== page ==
It is one of those fabled stories: Two young poets set out on different life journeys only to meet again years later to discover that their friendship still inspires and encourages their individual works of writing.
American-born Israeli poet Betsy Rosenberg and local poet and author Judith Rose will give a reading at 7 p.m. Tuesday, Nov. 18, in the McKibbin Hall Auditorium at Pacific Union College Preparatory School. It is a poetry reading that will reunite two artists whose friendship and creative works have been sustained and supported across continents of space and time.
Rosenberg left the United States after high school to live and work in Jerusalem as a musician, editor and translator of works by Israeli authors David Grossman, Aharon Appelfeld, Gabriel Preil, Miron C. Izakson and others.
St. Helena author Judith Rose – a friend of Rosenberg’s in high school – traveled a different route to become a published author of short stories and poems while teaching at U.C. Davis and Allegheny College. For more than 30 years the two had no communication until by chance – around 2000 – they exchanged notes. Through subsequent correspondence they rekindled the friendship that had originally been fostered by their mutual love of literature so many years before. They began sharing their poems – collaborating with each artist’s eye and ear – as they both began preparing collections to be published.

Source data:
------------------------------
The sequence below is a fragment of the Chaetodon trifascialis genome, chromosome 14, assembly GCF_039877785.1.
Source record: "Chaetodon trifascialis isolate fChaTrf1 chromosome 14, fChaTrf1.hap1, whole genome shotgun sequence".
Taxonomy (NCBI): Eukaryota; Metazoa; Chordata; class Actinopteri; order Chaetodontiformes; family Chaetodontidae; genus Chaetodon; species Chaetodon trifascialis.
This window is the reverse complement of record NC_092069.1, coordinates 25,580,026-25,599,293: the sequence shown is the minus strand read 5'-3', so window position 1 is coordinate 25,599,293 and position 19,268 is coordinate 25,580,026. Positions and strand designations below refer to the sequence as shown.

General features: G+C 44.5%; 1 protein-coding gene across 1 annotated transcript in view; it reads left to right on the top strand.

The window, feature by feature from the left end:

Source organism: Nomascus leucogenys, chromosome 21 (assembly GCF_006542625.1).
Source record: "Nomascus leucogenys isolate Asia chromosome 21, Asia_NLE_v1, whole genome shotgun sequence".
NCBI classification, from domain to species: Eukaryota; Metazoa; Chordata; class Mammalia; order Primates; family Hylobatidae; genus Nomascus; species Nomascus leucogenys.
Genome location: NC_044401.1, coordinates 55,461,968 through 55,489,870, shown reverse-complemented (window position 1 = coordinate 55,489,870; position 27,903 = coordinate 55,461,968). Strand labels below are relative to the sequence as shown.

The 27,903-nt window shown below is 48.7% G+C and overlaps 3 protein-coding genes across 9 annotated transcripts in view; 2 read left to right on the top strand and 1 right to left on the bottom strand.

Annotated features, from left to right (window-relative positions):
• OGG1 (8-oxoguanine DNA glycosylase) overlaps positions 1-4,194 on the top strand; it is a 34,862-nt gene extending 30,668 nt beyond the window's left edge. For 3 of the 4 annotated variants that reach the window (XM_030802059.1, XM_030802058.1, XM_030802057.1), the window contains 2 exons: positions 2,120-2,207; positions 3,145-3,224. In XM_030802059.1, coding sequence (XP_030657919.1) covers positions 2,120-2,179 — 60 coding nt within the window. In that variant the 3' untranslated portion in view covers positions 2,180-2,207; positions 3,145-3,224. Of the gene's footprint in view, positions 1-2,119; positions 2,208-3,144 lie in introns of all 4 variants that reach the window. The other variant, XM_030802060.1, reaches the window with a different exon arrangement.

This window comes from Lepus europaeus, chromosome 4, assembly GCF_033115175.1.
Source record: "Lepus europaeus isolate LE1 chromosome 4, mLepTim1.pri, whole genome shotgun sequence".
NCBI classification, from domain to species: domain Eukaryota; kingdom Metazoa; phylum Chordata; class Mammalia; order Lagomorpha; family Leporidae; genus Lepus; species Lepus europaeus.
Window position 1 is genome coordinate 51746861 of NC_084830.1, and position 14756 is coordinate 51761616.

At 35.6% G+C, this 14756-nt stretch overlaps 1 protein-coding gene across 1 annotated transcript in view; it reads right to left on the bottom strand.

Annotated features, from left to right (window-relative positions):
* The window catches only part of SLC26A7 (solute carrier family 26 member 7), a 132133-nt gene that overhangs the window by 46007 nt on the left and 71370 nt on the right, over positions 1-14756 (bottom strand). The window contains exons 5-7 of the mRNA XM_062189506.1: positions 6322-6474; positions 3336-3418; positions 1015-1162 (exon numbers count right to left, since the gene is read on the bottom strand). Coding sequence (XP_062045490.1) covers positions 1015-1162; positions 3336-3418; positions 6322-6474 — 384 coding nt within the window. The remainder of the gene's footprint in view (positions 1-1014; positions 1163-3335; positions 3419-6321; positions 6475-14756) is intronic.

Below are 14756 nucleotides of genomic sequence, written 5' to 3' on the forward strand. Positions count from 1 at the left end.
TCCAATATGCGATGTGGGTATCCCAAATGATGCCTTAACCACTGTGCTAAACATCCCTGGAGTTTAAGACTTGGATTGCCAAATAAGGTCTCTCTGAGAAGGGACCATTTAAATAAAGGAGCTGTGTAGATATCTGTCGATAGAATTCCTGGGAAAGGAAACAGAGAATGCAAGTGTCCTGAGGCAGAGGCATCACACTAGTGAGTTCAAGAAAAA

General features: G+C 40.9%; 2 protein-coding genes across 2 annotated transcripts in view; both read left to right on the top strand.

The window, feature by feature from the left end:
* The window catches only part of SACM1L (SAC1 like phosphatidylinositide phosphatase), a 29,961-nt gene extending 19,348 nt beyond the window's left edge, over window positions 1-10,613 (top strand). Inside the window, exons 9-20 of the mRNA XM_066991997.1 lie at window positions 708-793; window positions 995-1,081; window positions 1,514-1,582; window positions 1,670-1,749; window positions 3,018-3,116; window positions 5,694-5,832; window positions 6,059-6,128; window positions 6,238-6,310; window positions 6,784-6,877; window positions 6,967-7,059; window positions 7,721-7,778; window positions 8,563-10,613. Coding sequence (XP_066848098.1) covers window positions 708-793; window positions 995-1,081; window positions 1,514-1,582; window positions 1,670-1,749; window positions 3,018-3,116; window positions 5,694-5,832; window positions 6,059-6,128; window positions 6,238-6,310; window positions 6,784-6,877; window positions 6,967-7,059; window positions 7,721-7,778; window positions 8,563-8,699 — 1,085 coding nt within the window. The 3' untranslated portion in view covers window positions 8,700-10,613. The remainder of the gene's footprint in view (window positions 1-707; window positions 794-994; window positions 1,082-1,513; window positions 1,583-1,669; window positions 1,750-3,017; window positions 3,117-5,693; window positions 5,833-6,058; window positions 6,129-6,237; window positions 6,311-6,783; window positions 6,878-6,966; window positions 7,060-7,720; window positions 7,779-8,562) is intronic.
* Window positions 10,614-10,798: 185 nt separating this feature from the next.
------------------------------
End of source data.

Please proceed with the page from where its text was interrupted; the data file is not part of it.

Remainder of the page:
In 2012 Rose published “Walking the Minefield” through Finishing Line Press. The title of the collection of poems reflects her experience of walking behind her son through a minefield in Cambodia. Pulitzer Prize-winning poet Gary Snyder wrote of this volume, “A remarkable collection, deeply lived. And many living beings: small, diverse, intense, invoked along the way.”
This month Rosenberg’s own collection of poems, “A Future More Vivid,” has been published by Sheep Meadow, and Rosenberg’s reading in Angwin is one stop on a tour that includes presentations in Davis and San Francisco with Rose, as well as in Boston and Chicago. Rose describes Rosenberg’s poetry as “quite wonderful, often short and deeply resonant; she often refers to the Old Testament with an emphasis upon peace and reconciliation.”
The reading is free to the public and will include a signing of both poets’ books, which will be available for purchase. It is hosted by the Pacific Union College department of English.
(Stockwell and Rose have been married for more than 40 years.)